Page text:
A Montgomery, Alabama ordinance compelled black residents to take seats apart from whites on public buses. At the time, the "separate but equal" standard applied, but the actual separation practiced by the Montgomery City Lines was hardly equal. Montgomery bus operators were supposed to separate their buses into two sections: whites up front and blacks in back. As more whites boarded, the white section was supposed to extend toward the back. On paper, the bus company's policy was that the middle of the bus became the limit if all the seats farther back were occupied. Nevertheless, that was not the everyday reality.
Blacks who tried to vote were threatened, beaten, and killed. Their families were also harmed. Sometimes their homes were burned down. Often, they lost their jobs or were thrown off their farms. Whites used violence to intimidate blacks and prevent them from even thinking about voting. Still, some blacks passed the requirements to vote and took the risk. Some whites used violence to punish those “uppity” people and show other blacks what would happen to them if they voted. African Americans were not allowed to vote in the Democratic primary elections. White Democrats said the Democratic Party was a “club” and did not allow black members. So blacks could not vote in the only elections that mattered.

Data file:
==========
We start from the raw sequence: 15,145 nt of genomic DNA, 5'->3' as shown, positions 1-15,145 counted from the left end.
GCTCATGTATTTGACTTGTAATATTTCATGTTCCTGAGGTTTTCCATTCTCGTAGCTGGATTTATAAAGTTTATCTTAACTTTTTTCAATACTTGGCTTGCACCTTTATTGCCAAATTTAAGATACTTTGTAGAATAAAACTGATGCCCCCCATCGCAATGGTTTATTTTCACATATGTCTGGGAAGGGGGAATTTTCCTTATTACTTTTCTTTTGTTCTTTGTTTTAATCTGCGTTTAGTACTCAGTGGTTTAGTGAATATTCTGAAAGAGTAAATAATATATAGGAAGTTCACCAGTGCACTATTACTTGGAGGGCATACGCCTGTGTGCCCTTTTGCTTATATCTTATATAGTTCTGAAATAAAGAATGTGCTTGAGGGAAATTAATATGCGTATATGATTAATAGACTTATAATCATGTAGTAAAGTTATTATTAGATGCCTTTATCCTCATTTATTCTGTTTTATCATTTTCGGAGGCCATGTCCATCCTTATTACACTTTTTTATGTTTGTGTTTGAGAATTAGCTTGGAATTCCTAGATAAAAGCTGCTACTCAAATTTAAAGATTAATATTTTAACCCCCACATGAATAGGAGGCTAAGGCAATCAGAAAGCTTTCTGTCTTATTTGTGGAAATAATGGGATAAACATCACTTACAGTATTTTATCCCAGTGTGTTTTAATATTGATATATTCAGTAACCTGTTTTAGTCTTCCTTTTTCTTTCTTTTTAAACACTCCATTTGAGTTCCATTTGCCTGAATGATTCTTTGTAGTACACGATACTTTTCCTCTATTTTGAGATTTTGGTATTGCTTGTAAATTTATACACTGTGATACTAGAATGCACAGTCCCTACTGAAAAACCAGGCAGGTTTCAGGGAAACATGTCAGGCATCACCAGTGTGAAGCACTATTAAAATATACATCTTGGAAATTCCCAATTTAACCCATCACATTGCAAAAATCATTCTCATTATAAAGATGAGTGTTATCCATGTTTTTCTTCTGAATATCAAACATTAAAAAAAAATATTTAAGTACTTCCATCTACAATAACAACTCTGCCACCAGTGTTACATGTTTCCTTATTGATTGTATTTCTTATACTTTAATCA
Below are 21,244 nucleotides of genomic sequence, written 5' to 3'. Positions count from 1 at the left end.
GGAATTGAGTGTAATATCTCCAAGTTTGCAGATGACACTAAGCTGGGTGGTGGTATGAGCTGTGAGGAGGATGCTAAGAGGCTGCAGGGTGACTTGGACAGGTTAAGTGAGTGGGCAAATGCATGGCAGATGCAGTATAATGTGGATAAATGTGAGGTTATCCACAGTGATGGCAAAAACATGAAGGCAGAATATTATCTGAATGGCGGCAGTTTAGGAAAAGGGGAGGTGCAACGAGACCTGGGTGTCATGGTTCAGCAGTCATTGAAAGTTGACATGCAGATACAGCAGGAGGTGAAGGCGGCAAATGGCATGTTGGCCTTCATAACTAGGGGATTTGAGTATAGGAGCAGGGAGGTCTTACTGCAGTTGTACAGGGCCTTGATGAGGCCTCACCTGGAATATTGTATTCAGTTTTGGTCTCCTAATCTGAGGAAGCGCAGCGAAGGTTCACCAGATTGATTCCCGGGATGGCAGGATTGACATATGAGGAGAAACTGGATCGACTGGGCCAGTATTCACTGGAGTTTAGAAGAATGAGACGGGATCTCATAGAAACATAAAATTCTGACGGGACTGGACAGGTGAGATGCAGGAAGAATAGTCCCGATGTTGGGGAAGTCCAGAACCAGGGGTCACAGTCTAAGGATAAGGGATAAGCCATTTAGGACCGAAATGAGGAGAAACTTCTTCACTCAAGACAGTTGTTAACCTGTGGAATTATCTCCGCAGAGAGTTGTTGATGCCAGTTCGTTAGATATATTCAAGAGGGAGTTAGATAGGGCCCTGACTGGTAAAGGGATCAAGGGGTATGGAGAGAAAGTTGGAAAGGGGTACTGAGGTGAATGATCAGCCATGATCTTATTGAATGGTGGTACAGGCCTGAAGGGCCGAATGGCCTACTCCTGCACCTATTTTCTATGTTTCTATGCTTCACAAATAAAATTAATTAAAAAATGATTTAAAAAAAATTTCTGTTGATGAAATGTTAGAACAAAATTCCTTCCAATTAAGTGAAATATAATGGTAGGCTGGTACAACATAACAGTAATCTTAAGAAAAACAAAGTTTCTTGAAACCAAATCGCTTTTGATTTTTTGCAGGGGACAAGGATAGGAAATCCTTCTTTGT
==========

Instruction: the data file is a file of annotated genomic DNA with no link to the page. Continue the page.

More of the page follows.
The Great Depression
The Great Depression (1929-39) was the deepest and longest-lasting economic downturn in the history of the Western industrialized world. In the United States, the Great Depression began soon after the stock market crash of October 1929, which sent Wall Street into a panic and wiped out millions of investors. Over the next several years, consumer spending and investment dropped, causing steep declines in industrial output and rising levels of unemployment as failing companies laid off workers. By 1933, when the Great Depression reached its lowest point, some 13 to 15 million Americans were unemployed and nearly half of the country’s banks had failed. Though the relief and reform measures put into place by President Franklin D. Roosevelt helped lessen the worst effects of the Great Depression in the 1930s, the economy would not fully turn around until after 1939, when World War II kicked American industry into high gear. This is why so many of the characters in Roll of Thunder, Hear my Cry are poor, and provides an account of how blacks fared during the Great Depression. But the characters in the novel aren't just poor because of the Depression. They're also poor because of racial inequalities in America, and particularly in the south.